Research gas prices in the markets you will be traveling. Remember that gasoline can be double the cost you're used to in a different area of the country. Figure out how many miles your tour vehicle gets to the gallon, then figure out how many miles in total you will have to travel on your tour. Do the math. Be prepared for that number, and realize that in order to break even you will have to make at least that much from your gigs and from merchandise sales.
Don't forget to factor in expenses like food, gear or vehicle repairs, and booze. Most young bands go into a tour with an "everyone for himself" vibe about things like these, but this is where comradery will actually pay off. Imagine, for a second, that your drummer's last paycheck bounces two days into a seven-day tour. All of a sudden, he has no money to eat. You have two choices: either let him starve or pay for him out-of-pocket. If meals had been budgeted into the tour, you wouldn't have to worry about whether or not anyone will go hungry--or whether anyone will grow resentful over having to financially support someone else in the band.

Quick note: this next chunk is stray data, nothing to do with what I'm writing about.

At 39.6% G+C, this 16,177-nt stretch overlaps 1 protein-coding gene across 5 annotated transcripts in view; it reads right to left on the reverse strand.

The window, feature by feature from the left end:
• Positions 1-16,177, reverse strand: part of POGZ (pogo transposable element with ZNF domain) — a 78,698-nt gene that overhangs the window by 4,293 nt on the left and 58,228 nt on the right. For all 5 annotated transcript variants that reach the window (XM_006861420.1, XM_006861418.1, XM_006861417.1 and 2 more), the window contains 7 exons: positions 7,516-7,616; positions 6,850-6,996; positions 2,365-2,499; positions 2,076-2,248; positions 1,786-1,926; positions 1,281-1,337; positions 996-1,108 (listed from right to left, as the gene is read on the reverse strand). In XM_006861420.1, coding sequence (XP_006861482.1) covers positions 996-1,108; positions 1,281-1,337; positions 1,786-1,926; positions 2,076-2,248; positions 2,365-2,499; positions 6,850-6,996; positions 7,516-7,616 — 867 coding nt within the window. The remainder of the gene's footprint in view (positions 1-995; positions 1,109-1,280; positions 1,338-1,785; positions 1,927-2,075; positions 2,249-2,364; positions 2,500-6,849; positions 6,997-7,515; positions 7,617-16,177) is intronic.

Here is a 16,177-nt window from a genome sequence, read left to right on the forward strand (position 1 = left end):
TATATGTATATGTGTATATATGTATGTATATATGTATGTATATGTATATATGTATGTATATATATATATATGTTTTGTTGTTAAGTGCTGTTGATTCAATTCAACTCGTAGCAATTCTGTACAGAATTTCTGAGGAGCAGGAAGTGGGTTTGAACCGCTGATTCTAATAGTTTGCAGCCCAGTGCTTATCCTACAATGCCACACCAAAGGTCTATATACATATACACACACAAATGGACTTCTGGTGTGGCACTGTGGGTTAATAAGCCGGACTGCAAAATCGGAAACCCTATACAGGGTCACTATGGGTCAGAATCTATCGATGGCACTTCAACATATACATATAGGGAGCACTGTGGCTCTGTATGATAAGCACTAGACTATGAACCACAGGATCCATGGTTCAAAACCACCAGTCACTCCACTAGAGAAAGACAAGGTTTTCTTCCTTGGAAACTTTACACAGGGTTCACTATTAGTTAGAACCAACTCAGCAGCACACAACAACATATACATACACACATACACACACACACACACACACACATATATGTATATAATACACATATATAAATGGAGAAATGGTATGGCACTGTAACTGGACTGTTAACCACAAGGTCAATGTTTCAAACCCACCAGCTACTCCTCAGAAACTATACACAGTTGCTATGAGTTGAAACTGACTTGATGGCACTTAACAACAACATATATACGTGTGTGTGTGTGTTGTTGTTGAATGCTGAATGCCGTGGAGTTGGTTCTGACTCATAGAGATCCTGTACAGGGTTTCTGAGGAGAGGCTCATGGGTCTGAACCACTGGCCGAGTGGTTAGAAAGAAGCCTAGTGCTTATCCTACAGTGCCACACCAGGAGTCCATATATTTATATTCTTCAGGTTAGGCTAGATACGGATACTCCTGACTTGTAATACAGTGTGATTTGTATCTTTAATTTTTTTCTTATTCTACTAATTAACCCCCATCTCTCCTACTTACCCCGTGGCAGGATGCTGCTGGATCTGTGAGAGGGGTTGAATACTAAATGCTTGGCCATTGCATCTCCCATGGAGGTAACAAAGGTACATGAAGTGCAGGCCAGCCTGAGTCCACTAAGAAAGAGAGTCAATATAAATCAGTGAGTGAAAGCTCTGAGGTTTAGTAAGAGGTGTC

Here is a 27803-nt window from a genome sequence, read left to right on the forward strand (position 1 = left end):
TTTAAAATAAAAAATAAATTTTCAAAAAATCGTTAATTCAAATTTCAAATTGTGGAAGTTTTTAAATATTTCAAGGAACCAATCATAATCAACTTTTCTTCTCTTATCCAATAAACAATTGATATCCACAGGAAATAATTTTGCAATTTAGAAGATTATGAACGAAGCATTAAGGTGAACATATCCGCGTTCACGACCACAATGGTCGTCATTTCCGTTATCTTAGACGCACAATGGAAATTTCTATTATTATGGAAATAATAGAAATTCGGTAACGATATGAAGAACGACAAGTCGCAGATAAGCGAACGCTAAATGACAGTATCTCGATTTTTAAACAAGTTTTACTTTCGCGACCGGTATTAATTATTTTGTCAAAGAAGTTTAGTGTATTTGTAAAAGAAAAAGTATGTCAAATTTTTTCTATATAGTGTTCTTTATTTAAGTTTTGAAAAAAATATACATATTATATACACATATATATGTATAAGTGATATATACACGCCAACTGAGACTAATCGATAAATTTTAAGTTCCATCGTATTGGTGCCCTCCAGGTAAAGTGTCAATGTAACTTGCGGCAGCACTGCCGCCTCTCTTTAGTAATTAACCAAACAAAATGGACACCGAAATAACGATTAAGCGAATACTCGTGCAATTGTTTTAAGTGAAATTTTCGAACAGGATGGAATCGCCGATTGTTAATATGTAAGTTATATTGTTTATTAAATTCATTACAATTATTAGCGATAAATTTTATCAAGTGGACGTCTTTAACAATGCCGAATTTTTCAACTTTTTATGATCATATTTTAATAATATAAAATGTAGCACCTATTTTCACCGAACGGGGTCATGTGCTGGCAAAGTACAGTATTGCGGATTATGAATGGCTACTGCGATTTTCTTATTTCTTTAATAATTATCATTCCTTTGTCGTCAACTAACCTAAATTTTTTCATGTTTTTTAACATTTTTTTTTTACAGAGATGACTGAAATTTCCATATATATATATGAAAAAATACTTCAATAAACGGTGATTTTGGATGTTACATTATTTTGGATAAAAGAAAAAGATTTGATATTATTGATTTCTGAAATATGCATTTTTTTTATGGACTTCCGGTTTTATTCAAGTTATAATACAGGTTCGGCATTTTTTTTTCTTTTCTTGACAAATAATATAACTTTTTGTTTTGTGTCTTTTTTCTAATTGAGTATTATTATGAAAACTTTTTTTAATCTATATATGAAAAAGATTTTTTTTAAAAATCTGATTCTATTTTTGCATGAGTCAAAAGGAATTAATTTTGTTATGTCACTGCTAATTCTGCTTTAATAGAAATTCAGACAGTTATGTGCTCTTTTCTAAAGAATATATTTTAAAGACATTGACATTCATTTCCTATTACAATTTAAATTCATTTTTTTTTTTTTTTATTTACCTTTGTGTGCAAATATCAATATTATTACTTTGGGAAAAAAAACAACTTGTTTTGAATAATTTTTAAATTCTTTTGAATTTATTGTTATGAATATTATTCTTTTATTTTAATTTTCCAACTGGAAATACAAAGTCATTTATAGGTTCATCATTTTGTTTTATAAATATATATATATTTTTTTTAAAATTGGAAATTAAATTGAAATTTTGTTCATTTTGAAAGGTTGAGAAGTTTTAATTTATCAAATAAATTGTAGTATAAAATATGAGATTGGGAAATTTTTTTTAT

3. Drive times.
When you're scheduling and routing your tour, you absolutely must pay attention to the drive times between show cities. Often overlooked, the travel time between gigs can make or break a tour. No one wants to play a high-energy set after spending twelve hours straight in a van. Long drives can ruin a show by exhausting you and your bandmates and crippling your ability to perform. You might all be dedicated musicians, but you are not superhuman. Allow ample time for relaxation before and after getting in the tour vehicle.
In the tour booking days of yore, self-booked artists would have to sit down with maps and atlases, struggling to estimate travel times. In the age of the Internet, Google Maps makes that problem vanish. You can plug an entire tour's worth of cities into Google Maps at once and get fairly accurate drive times--for the whole tour and between each individual city.
As a general rule of thumb, you should keep all drives under six hours. This helps curb exhaustion behind the wheel and on the stage, as well as the inevitable cabin fever of being crammed in a van with a band's worth of gear and a bunch of other people. Longer drives are indeed possible if the gig merits it, but they should be rare.
4. Don't find venues--find shows.